"Once again, we're approaching an election season, and the conservative side thinks it's OK to use (the LGBT community) as their selling point," she says.

Phoenix-born filmmaker David Ice says he was excited when he heard that Tucson would have its own LGBT film festival. The only other festival he's shown films at is the Desperado festival, held each year in Paradise Valley. He likes the idea of showing Arizona LGBT films to a larger Arizona audience.

Ice has two films showing: A Belch Can Ruin a Wedding and Dinner at the Last Chance Café.

"Last Chance is up for Best Arizona Film," he noted. "I'm totally stunned by that."

Ice, who attended film school at the University of Southern California in the mid-1970s, started his career as a film editor in Hollywood. By 1990, he was fed up with the insane hours and the lack of a personal life, so he returned to Phoenix and began putting together a freelance career with his company Elegant Harp Productions.

"It was the best decision I ever made, to be my own boss," Ice says. "The scariest thing I've ever done was to walk away from a career in Hollywood, but if I didn't, it was going to kill me."

As a freelancer, he does industrial films, documentaries and some corporate work. In 2009, he was commissioned to do a film with Desert Overture, a Phoenix gay concert band. When he talked to the band members, he convinced them that rather than scoring an existing film, they should do something original. That's where A Belch Can Ruin a Wedding comes from. It's done silent-film style, in black and white. But it includes cell phones, gender-bending and, of course, gay people.

The band's Scott Helms put together the score, channeling music from old Warner Bros. cartoons. The film played last October at a concert in Seattle for the Gay and Lesbian Band Association

Dinner at the Last Chance Café was made in 2010 with his playwright friend Terry Earp. "She and I worked on the script. It sort of deals with life after death and what happens after you pass away. When I was working on it, I realized it was the first film I'd ever done directing actors doing a serious drama (with) pages of dialogue.

"It was an experiment for me to see how I could pull something totally dramatic off. You know, when you're making a movie, they say that 60 to 70 percent of what you imagined makes it onscreen. I would say I got about 95 percent."

Part of the film was inspired by Ice's near-death experience in a hospital. However, in the film, the main character is a woman who ends up in a café after she dies, and she has to have dinner with someone who needs to forgive her. She dines with the lover of her brother, whom she always accused of "converting" her brother into being gay.

"She has to face all of that, and in the end, the person she has to forgive is the person who killed her," Ice says.

Ice says LGBT film festivals have become an important part of LGBT community life, and he's proud to be part of them. Although most of the films will never have wide distribution, "There's great entertainment there, and you wouldn't have any other way of seeing it, unless it gets on YouTube," he says.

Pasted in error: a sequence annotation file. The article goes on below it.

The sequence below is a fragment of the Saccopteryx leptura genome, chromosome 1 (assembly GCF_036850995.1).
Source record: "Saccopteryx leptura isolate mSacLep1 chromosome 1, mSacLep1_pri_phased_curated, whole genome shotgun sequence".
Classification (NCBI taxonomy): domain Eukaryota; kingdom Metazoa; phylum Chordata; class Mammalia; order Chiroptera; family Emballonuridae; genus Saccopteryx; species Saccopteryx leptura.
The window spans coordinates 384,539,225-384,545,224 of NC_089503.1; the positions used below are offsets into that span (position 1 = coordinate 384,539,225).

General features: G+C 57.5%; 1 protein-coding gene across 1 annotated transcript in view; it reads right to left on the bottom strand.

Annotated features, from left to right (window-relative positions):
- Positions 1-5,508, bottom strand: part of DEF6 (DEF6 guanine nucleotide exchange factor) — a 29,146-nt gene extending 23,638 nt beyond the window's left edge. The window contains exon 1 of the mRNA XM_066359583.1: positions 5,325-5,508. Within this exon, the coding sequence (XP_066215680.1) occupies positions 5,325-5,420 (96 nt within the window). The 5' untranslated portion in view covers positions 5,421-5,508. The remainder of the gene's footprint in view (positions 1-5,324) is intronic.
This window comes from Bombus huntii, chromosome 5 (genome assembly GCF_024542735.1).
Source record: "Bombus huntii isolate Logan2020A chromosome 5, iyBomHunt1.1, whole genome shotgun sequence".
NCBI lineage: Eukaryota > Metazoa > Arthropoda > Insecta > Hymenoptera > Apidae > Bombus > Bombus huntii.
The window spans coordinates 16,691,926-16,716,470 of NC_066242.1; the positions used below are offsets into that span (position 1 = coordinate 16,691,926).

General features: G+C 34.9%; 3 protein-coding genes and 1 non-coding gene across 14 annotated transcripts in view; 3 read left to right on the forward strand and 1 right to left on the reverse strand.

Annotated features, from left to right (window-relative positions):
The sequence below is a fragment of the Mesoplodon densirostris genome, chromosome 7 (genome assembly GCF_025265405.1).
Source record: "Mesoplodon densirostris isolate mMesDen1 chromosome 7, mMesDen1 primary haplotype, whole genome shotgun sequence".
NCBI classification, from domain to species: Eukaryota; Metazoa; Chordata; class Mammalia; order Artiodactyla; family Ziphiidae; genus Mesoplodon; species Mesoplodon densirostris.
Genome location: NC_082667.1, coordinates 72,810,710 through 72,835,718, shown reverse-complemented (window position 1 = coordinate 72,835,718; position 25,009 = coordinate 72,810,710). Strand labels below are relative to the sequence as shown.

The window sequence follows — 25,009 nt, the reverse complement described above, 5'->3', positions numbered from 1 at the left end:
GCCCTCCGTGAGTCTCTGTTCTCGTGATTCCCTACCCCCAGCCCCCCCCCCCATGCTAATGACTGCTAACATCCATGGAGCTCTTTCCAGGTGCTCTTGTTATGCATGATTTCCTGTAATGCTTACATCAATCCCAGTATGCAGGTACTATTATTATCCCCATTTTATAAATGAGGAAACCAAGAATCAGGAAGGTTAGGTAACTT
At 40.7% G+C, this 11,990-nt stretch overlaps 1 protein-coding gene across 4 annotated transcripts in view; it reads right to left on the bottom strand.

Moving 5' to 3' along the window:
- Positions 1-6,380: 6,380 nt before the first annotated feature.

It's also important to create events for LGBT filmmakers. "For so many years, everything was so closeted or underground or just not acknowledged. Having LGBT film festivals is a great outlet for the community to finally see their lives and stories represented," he says. "And now, with digital filmmaking, it is more available to everybody. I'm astounded I can shoot a film like Last Chance Café for about $150."

Arizona native Dennis Hensley is showing Reunion at the festival. Although Hensley is from Arizona, and the film takes place in Arizona, he shot it in the Los Angeles area, where he works as a writer for Joan Rivers' Fashion Police television show.

Hensley, who was born in Holbrook in Northern Arizona, says his film was partially inspired by his high school reunion, when he brought a boyfriend.

"I got nervous about it, so that sort of inspired the movie," Hensley says. "The movie goes to other places that didn't happen in real life. Lucky for me, at my own reunion, everyone was lovely."

Reunion is set in Phoenix and is the first film he's directed, although in 2003, he wrote the script for a feature film called Testosterone. What's special about Reunion, he says, is that he was able to make it thanks to a grant he received from HBO for short films by LGBT filmmakers. "It's not cheap to make a movie, so when someone believes in your script and writing, and gives you a chance, it means a lot," he says.

Hensley says Reunion has played at LGBT film festivals around the country, and that when he saw a notice about the festival in Tucson, he sent Reunion in right away.

"Film festivals are so much fun," he says. "As a filmmaker, there's a social aspect, and there's a creative aspect. There's always something to talk about with other filmmakers on how you made your movie.

"I'm always inspired by the movies I see, and I love getting my little lanyard badge that says, 'I'm a filmmaker.'"